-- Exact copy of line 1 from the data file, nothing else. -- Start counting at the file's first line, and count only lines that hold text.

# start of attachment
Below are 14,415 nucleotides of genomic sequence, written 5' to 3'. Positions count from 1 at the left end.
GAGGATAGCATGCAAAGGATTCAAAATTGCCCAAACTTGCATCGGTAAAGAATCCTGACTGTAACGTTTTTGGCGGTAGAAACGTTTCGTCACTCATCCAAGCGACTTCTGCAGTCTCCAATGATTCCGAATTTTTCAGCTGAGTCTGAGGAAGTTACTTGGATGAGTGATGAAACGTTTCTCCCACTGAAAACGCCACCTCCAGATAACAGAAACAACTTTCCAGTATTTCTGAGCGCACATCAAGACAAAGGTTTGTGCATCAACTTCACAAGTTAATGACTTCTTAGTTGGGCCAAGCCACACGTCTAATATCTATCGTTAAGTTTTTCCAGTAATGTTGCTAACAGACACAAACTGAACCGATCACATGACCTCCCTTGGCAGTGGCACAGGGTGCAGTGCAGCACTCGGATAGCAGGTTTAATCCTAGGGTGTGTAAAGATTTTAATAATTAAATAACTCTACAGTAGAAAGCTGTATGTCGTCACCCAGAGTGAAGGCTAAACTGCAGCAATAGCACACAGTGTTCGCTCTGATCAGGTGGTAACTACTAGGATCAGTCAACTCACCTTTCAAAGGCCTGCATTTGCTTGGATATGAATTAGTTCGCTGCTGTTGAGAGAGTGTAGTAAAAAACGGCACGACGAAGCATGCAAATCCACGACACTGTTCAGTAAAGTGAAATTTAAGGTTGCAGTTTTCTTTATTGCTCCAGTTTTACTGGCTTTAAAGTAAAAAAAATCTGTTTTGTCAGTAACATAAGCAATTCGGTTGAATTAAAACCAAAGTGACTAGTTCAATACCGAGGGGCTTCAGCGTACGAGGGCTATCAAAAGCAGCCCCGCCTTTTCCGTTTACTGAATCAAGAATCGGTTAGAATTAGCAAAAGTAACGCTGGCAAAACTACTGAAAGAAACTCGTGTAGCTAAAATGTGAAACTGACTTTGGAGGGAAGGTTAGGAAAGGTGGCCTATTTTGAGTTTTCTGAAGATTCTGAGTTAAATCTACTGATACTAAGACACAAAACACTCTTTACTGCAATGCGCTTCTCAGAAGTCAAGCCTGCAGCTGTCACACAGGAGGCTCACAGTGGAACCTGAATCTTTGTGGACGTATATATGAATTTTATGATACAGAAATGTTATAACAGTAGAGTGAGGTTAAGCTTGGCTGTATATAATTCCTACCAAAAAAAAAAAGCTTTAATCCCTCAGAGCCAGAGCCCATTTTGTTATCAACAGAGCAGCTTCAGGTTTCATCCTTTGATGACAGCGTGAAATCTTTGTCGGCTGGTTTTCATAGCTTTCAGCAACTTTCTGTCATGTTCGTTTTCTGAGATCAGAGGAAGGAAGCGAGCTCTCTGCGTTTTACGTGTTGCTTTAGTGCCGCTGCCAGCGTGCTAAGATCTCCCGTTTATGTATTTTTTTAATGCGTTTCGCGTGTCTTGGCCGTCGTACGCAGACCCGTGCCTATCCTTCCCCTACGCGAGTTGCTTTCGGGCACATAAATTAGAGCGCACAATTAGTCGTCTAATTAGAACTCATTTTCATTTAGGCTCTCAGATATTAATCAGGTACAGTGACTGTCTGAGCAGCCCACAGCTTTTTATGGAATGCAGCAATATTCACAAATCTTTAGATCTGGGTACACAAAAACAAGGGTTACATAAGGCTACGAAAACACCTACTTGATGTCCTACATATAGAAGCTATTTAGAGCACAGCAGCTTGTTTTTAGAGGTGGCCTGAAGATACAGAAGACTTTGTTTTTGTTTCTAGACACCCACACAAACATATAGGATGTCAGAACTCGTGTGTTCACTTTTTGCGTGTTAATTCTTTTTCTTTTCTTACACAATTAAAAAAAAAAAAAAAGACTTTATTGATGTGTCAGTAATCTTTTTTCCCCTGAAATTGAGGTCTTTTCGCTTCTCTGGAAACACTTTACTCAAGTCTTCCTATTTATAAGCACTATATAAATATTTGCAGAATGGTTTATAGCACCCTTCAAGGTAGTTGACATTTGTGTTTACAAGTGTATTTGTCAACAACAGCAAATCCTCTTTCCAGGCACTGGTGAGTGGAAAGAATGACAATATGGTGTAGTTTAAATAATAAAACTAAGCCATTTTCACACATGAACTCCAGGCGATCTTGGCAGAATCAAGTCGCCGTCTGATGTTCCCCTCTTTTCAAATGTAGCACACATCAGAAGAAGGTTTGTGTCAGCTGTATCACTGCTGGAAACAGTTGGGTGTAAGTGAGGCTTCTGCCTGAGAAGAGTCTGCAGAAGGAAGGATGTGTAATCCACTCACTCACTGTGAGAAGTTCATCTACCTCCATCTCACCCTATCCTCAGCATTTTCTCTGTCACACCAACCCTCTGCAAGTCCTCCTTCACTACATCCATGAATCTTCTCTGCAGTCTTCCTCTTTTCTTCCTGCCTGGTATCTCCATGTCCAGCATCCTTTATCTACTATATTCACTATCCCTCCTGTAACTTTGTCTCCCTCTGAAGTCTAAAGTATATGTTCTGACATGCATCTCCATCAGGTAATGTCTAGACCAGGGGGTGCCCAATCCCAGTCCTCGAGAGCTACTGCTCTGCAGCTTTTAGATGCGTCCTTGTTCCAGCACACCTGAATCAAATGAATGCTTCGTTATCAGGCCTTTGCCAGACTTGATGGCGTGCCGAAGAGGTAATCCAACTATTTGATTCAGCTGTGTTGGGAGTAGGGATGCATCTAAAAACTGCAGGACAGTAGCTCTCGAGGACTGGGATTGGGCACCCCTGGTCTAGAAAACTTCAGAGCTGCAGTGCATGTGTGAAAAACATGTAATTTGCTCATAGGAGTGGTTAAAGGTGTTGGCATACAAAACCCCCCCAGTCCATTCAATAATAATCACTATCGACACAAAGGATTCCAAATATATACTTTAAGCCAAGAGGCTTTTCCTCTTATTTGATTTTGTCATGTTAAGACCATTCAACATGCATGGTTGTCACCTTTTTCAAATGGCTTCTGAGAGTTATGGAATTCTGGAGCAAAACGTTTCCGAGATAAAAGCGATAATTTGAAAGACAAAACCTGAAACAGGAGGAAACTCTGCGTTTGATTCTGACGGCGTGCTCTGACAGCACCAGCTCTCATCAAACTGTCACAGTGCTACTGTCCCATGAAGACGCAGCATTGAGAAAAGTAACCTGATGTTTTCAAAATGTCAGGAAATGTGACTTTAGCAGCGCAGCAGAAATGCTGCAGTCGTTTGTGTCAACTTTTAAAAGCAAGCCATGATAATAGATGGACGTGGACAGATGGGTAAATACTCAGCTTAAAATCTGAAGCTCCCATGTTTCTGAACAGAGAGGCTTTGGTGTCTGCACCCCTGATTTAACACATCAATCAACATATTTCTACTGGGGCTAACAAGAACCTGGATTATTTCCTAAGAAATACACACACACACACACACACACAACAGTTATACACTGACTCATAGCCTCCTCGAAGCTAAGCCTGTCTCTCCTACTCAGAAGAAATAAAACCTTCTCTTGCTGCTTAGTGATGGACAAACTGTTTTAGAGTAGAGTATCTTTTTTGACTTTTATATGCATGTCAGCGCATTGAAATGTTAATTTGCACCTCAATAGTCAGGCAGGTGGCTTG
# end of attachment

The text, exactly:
Below are 14,415 nucleotides of genomic sequence, written 5' to 3'. Positions count from 1 at the left end.